Trepca has produced remarkable specimens of pyrrhotite, with sharp hexagonal-tabular crystals to 16 cm across, very commonly in parallel aggregates. The faces of the crystals may be clean and lustrous but more often they show coverings or sprinklings of tiny crystals of calcite, dolomite, arsenopyrite, galena or other species, in some cases epitactically oriented. The abundance of pyrrhotite is one of the indications of the very high temperature of formation of the Trepca deposit. Kepuska (1998) identified up to four generations of pyrrhotite crystallization (and three of sphalerite, arsenopyrite, galena, pyrite and chalcopyrite).

Very commonly pyrrhotite has been replaced pseudomorphically by pyrite (the largest known crystal of pyrite pseudomorphous after pyrrhotite is 30 cm across!) and/or by marcasite. Rare specimens of galena pseudomorphous after pyrrhotite show beautiful, lustrous tabular crystals to 2 cm thick, grown tightly together in parallel aggregates to several centimeters across. Unfortunately, some unstable pyrrhotite specimens have altered by exposure to humidity into a powder of sulfates after a dozen or so years of storage. Another consequence of the pseudomorphic replacement of pyrrhotite by other minerals is an increase of volume which makes cracks appear in various other sulfides which have grown on the surfaces of specimens; for instance, many of the sphalerite or galena crystals larger than 5 cm are crosscut by open fissures up to 6 mm which rise from the interiors of the specimens.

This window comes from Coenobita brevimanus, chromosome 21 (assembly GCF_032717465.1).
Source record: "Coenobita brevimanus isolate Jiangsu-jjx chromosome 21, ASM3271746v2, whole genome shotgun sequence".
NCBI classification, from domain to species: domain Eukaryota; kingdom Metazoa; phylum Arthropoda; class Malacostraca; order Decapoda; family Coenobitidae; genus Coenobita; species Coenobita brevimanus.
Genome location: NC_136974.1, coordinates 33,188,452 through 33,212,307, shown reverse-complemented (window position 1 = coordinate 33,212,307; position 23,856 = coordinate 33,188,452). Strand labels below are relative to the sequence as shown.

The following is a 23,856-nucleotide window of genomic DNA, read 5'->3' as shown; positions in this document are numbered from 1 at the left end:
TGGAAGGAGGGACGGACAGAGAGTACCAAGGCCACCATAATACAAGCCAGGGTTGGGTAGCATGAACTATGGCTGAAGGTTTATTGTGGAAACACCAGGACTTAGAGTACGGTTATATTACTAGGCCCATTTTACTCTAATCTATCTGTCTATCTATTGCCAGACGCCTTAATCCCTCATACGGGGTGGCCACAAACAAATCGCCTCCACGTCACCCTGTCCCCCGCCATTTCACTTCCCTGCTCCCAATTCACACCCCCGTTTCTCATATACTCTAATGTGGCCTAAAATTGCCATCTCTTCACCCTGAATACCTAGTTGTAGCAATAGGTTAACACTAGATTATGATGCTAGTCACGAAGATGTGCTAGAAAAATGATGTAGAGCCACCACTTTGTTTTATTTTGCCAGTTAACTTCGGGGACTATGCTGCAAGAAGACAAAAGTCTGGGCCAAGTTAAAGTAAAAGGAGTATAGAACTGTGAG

Quartz Si[O.sub.2]

Crystals of white and opaque to colorless and transparent quartz are common, mostly as tiny needles 5 mm long and 1 mm thick, sometimes as prisms of 1 to 5 cm long with a tapered, club-shaped habit, and in some rarer cases sceptered. Thick prismatic crystals rarely exceed about 15 cm long. Wonderful micromount-size specimens are composed of orange-brown, pearl-like spheres of siderite or ankerite seemingly hung like fruits on, or scattered among, acicular crystals of quartz. Very rarely, Japan-law twins composed of two orthogonal prisms each 2.5 cm long have been found (Baric 1977).


Rhodochrosite MnC[O.sub.3]